As Charles mentioned earlier, President Obama has manned up to finally talk about Washington State's and Colorado's new laws that legalize marijuana. "It would not make sense for us to see a top priority as going after recreational users in states that have determined that it's legal," he told Barbara Walters.
A lot of people will take these words as big news. And in the sense that these two successful initiatives made the president of the United States of Drug War Fighting America say that, hey, it's basically fine if millions of adults in those states smoke pot, then it is pretty big news. This hasn't happened before. But this isn't the federal government ceding power to the states on pot. And more specifically, it's not a long-term promise to leave these states alone when they regulate the marijuana industry.
Mostly, this is the same-old, same-old schtick.
First, Obama is only talking about marijuana use. Even though some media yakkers have spent the last month trying to fabricate stories about the feds coming in to bust potheads, that's always been a paper tiger. The feds don't handle marijuana possession cases. So as a practical matter, any state conflict with federal law on pot possession—which people yell about like it's a real issue—has always been a red herring. Obama is essentially confirming that it's a red herring.
Second, Obama's statement is basically the same thing the US Department of Justice has said for years: Pot cases, even those that involve moderate grow operations and sales, simply aren't their priority. Back in 2009, David W. Ogden, deputy attorney general of the DOJ, told US attorneys this: "As a general matter, pursuit of these priorities should not focus federal resources in your States on individuals..." Although that particular statement concerned medical marijuana, the federal government makes no legal distinction between medical and non-medical pot. And last month on recreational pot, the US Attorney for Western Washington said they were looking into the matter. And now? Obama is saying he's still looking into it more and it's still not a priority to pursue these cases.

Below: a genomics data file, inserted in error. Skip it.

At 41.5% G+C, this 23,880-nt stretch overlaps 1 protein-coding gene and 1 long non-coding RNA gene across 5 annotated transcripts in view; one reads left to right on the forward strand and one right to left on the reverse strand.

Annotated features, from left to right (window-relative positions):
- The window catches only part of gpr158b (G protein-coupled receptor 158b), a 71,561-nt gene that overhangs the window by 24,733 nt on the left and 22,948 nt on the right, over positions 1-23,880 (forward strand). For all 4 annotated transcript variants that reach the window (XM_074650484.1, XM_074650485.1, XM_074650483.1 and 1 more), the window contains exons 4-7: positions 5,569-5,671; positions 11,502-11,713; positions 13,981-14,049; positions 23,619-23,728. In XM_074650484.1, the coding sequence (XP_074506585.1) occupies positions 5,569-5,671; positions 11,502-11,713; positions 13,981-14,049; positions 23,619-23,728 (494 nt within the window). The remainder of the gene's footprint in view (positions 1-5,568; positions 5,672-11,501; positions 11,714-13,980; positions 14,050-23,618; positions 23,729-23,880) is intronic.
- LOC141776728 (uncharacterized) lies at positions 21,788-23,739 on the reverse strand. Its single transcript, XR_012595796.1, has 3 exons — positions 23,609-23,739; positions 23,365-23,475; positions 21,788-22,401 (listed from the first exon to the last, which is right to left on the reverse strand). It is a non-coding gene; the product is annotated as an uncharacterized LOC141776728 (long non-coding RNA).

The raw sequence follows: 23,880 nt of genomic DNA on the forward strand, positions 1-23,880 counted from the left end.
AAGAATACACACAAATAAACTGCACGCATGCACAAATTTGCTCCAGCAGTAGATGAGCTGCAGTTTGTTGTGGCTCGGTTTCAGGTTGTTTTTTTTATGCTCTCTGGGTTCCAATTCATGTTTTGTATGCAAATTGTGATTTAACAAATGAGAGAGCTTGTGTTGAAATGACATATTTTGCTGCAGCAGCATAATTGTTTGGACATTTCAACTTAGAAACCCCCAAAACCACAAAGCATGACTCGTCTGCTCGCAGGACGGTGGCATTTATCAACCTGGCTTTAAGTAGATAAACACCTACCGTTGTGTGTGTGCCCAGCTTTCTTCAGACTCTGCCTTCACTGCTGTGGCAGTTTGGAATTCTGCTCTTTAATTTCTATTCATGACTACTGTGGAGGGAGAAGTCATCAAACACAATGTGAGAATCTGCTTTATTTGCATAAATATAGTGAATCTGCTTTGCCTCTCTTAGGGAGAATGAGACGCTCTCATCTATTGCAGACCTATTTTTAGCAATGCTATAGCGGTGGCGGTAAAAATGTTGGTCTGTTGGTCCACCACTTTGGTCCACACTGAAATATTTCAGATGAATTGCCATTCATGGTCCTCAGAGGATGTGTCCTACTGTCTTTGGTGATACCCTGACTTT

You know, until it is a priority to pursue these cases.
Remember, sometimes it has been a big priority for Obama to make medical marijuana raids. And perhaps it will be a priority for him to file an injunction to stop WA and CO from issuing licenses and permitting a government-regulated pot businesses. He could do that tomorrow. He could do when the rules are finished next year. He could do it when the first businesses are open.
Or Obama may stay out of it altogether. We'll have to see.
If there's something to be thrilled about here, it's this: The highest orders of government are carefully deliberating this issue. They're finally taking it seriously. As Obama pointed out, "This is a tough problem, because Congress has not yet changed the law." That's not a knee-jerk, I'm-the-decider-and-I'm-gonna-crack-down answer. Saying he wants to "examine" the situation, Obama is inviting a top-level discussion and, possibly, telegraphing a nuanced response.
Obama is, if nothing else, encouraging more conversation about marijuana legalization instead of promising to shut it down. And the more people talk about this issue, the more it wins.